Creating a Growth Structure from a Lockstep MindsetPrint
By Mike White | Feb 26, 2016
It’s not often I stumble into mid-sized and larger firms that have successfully retained a compensation system that can honestly be described as pure lockstep. Other than a number of the most profitable Wall Street firms, the rest of BigLaw and “not-so-BigLaw” long ago began incorporating some features that track originations and link individual compensation to “slaying the dragons.” Nonetheless, I do stumble into some relatively pure lockstep situations where moving on up to a higher compensation band is a creature of firm tenure and age.
A tenure-based system can be attractive to mid-sized firms as it can reinforce collaboration and cohesion, but given the revenue-growth imperative most firms embrace, I typically recommend that these firms engage some origination tracking in order to assess individual contribution – after all, if you don’t measure and reward certain behaviors, you can expect to get less of those behaviors. For many of these firms, the question becomes how can they dip their toe in the waters of “eat what you kill” without becoming the Darwinian mess they fear?
Partnership Evaluation Purposes
Tracking originations can help firms make individual assessments of current-year compensation, or it can help firms make individual assessments regarding entry to partnership. Firms that haven’t made even anecdotal attribution of originations are often well served by being pretty measured with their first step. A suggested first step might be to begin including a subjective, non-formulaic origination criterion in the partnership evaluation process. The subset of firm lawyers that has strong opinions about partnership decisions tends to be smaller than the subset of firm lawyers that has strong opinions about how the current year “pie” is going to be apportioned.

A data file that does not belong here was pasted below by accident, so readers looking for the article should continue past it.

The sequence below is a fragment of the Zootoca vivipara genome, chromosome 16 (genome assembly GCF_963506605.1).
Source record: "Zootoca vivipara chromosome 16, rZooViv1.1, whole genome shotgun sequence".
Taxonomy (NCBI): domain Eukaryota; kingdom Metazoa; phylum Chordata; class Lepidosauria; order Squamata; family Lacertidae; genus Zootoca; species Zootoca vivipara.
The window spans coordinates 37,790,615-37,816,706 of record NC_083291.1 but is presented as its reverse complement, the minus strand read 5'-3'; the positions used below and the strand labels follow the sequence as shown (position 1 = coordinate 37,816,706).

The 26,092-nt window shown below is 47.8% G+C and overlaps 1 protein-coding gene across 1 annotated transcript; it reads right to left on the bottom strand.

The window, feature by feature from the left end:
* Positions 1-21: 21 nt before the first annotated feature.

Current Compensation Purposes
It is an understatement to say that the work of an annual compensation committee can operate in a “charged” environment. Moving in a new direction – like most efforts at law firms – will be best received if accomplished in an incremental way. Below are a few suggestions as to how a firm could introduce a movement away from a tenure-based compensation system:
- Message, message, message – communicate with and educate the partnership on the reason for beginning to look at individual origination credit. The growth mission is a pretty uncontroversial concept, and aligning the firm’s incentive structure around that mission would make logical sense to the rank and file as long as it’s explained. An incidental benefit of this kind of communication is that it gives firm leadership an opportunity to reemphasize collective goals, which in turn reinforces an “all for one, one for all” firm philosophy.
- Preserve basic lockstep elements – departing wholesale or substantially can create problems. Continue earmarking most of the partner profit pool for certain lockstep bands, and reserve a smaller portion for individualized partner incentive compensation awards.
- Contingent on overall firm growth – A firm’s initial foray away from pure lockstep has a better chance of delivering its intended benefits if it is linked to overall firm growth. Establish a firm growth objective each year, and make the individualized partner incentive compensation awards dependent upon the firm hitting its revenue goal.
- Start subjective, then move to the objective – The transition’s effect on firm culture will be received more organically if it is gradual.
- Be nuanced – Allow for partial origination credit, as it tends to be reinforcing of the “all for one, one for all” philosophy undergirding.